Lenten Journey: Loss and Grief as Expressions of Love and Care

“Blessed are those who mourn, for they will be comforted.”

Matthew 5:4

My Story of Loss: Going into Hiding

Grieving in God’s Protective Custody

In September of 2010, my pain and agony became public record; divorce, dissolution of marriage, the death of a long term committed church sanctioned relationship. Call it what you want! I was reeling in the shame of failure, wallowing in the guilt of a broken family, wailing in the fear of an uncertain future and lamenting in the deep, unexplainable pain of rejection, betrayal and abandonment. Pride, shame and public humiliation drove me into hiding, leaving behind part of my family, my home, my church, my job, my friends and my community of ten years. I could face no one.

The year leading up to divorce was excruciatingly painful in a way that I have never experienced pain before. The pain of childbirth did not even compare. (I deeply apologize to all the people in the world that told me they were going through a divorce and I responded with indifference.) I felt like a wounded animal; leaving trails of blood everywhere I walked, gaging on the anger and forcing back the tears of sadness and despair. Finally, I could take myself no longer.  So I packed a truck with my possessions, gathered up my daughter, Sarah, two dogs and a cat and quietly left, barely waving goodbye.

Wake Forest, North Carolina became Sarah’s and my new hometown. It was remote, peaceful and distant. We knew no one and no one knew us. We felt like we were in the witness protection program. We even changed our looks. Sarah went from being a golden blonde to a beautiful brunette and I went from a dark brunette to a sunny blonde.

After frantically settling into our new house, I began my new life in quiet desperation. Grieving the loss of my home, family unit, spouse, relationships, church community, and function as lay pastoral associate, wife, mother, long anticipated future, hopes and dreams had begun. I was lonely, too alone for an extravert who thrived on people, activities and taking care of others. I was too emotionally and spiritually shaken to actively work in ministry, my chosen field. My anxiety prevented me from engaging in activates alone and my distrust prevented me from building relationships.

My pain and shame forced me into solitary confinement. Grieving is hard work and I was exhausted. Day after day I reflected, remembered and retold my story, trying to make sense of my life as to why the marriage ended in divorce. Furthermore, I was experiencing an identity crisis. I had spent so many years focusing on the care and love of my children, spouse, work, education, and home. I could barely remember asking myself how I was doing, what would I like or what was important to me? I tried so hard to do the right thing, to be perfect and failed miserably.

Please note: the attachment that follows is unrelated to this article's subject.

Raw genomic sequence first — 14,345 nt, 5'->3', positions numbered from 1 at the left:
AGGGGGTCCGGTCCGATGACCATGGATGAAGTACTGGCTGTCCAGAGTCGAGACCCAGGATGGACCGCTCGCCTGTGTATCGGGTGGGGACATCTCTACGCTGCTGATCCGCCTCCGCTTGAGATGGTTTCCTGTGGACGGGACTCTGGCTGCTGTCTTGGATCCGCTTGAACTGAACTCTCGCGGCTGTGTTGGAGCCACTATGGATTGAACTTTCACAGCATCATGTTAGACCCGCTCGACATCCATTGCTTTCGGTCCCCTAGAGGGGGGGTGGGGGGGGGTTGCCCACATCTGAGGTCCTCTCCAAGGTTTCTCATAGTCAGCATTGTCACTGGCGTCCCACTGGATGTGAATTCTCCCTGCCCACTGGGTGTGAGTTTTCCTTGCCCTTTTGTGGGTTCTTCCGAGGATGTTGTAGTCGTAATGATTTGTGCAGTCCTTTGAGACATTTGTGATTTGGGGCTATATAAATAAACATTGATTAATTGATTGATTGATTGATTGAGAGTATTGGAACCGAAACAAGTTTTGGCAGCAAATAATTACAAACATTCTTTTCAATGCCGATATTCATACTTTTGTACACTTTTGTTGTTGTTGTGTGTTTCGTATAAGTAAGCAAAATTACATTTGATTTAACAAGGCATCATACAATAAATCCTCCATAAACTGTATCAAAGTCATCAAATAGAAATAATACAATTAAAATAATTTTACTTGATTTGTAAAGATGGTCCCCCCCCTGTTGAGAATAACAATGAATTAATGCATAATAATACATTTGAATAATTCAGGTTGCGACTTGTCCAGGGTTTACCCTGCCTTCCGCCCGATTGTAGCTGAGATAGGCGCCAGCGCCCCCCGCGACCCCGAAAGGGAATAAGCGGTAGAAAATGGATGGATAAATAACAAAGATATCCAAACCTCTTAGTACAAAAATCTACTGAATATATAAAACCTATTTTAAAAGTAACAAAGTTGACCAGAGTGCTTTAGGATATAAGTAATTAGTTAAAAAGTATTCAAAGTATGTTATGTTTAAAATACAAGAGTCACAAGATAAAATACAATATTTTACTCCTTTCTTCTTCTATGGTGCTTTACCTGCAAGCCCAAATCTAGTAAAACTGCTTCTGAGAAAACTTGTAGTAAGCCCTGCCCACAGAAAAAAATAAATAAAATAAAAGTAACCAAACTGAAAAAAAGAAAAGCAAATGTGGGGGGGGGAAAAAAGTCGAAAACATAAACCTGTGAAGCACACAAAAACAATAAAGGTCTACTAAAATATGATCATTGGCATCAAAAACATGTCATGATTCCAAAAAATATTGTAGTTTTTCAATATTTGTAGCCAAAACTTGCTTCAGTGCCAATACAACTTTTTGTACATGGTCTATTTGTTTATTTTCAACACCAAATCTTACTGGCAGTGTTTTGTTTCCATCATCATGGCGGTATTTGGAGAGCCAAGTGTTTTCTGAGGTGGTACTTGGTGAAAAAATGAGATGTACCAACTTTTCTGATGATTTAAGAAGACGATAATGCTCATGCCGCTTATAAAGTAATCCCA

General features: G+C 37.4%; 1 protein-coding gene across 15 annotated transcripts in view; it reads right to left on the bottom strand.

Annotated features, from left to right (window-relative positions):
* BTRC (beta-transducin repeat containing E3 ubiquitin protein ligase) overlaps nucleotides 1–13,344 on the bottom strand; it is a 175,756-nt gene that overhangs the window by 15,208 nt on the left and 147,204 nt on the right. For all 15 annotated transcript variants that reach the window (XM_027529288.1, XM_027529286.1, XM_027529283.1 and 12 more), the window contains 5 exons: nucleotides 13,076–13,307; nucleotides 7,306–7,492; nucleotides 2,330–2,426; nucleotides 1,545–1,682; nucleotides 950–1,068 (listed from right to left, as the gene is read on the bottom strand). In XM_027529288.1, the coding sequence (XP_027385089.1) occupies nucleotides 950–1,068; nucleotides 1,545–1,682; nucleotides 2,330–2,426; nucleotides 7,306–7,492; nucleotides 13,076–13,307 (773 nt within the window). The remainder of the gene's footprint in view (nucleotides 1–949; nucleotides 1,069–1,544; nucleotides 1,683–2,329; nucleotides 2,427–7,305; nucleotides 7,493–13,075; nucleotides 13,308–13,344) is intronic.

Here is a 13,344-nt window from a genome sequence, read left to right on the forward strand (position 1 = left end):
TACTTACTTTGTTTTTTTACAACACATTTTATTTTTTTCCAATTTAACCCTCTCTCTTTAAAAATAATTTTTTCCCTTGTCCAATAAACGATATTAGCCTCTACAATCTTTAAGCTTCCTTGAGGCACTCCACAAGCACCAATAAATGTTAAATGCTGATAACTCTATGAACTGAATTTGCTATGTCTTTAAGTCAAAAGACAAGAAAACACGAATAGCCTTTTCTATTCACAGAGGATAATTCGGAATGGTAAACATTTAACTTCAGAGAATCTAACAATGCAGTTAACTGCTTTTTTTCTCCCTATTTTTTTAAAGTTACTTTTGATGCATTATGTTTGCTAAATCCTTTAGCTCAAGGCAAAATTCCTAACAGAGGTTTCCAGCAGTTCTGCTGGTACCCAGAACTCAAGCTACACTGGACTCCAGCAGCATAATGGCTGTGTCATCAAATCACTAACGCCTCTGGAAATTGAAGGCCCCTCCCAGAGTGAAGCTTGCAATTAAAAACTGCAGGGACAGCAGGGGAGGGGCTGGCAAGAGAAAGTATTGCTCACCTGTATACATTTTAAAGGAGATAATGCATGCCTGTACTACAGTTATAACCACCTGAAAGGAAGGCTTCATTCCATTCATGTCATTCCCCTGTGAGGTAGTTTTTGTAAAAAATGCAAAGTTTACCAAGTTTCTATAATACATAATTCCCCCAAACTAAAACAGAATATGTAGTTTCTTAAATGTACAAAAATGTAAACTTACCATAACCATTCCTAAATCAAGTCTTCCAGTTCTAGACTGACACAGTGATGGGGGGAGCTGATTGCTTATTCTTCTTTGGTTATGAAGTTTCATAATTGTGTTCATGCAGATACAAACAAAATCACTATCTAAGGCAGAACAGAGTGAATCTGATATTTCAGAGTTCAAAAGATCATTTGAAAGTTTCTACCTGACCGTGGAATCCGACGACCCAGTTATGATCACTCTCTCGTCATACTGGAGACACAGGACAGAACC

I spent most of my time praying, crying, writing and talking to God. Sometimes I sobbed. Frequently, I would just stare at the Carolina blue sky in awe. It is really beautiful in North Carolina! Mostly God just listened and loved me in spite of myself. Often we just sat together silently. Eventually the pain passed, lessened over time and I began to write meditations on faith. Finally, a few people got past my exterior walls and I allowed them in. I made friends and began to participate in life a little at a time.

Only now have I come to realize that I have been in God’s Protective Custody. I was graciously shielded to heal the wounds of my body and soul.  However, it is time. It is time to lower the walls, open the door and emerge from my safe, solitary haven. Thanks to the devotion and comfort of family and a few friends, I have been able to trust again, share my sorrow and joy, offer and receive love and care anew. Through the lens of grief and mourning, I can see now how I have been blessed in so many ways. It feels good to step back into the light.

REFLECTION ON LOSS and GRIEF as Expressions of LOVE and CARE

As human beings created by God to live in community, filled with a lifelong internal desire to be attached: to love, be loved, belong and be accepted and yet to be autonomous. As we experience life, we experience changes and loss in relationship to ourselves, to others especially our loved ones, objects and with creation.  We all experience loss and change every day, whether minor and seemingly meaningless, no cream for our coffee on a stressful morning, or complex and life shattering such as the death of a loved one or divorce. Loss or change produces the normal experience of grief. With grief comes an influx of unpredictable, inexplicable, possibly deep seated emotions such as fear, anger, frustration, anxiety, guilt, shame, loneliness, emptiness, sadness and despair.  Grieving takes time, solitude, community support, energy and a willingness to engage in the process. The more we are attached and connected in relationships of love and care, the more deeply we experience loss and grief.   The promise of our Lenten Journey, naming our losses, grieving and mourning is to be blessed by the comfort of faith, hope and love.

Reflection Question: What loss would you like to grieve as your Lenten Journey?

Let us Pray: May we open ourselves to the possibility of grieving a loss so that we can open our hearts to the Love, Comfort and Blessings promised to us through faith in God. AMEN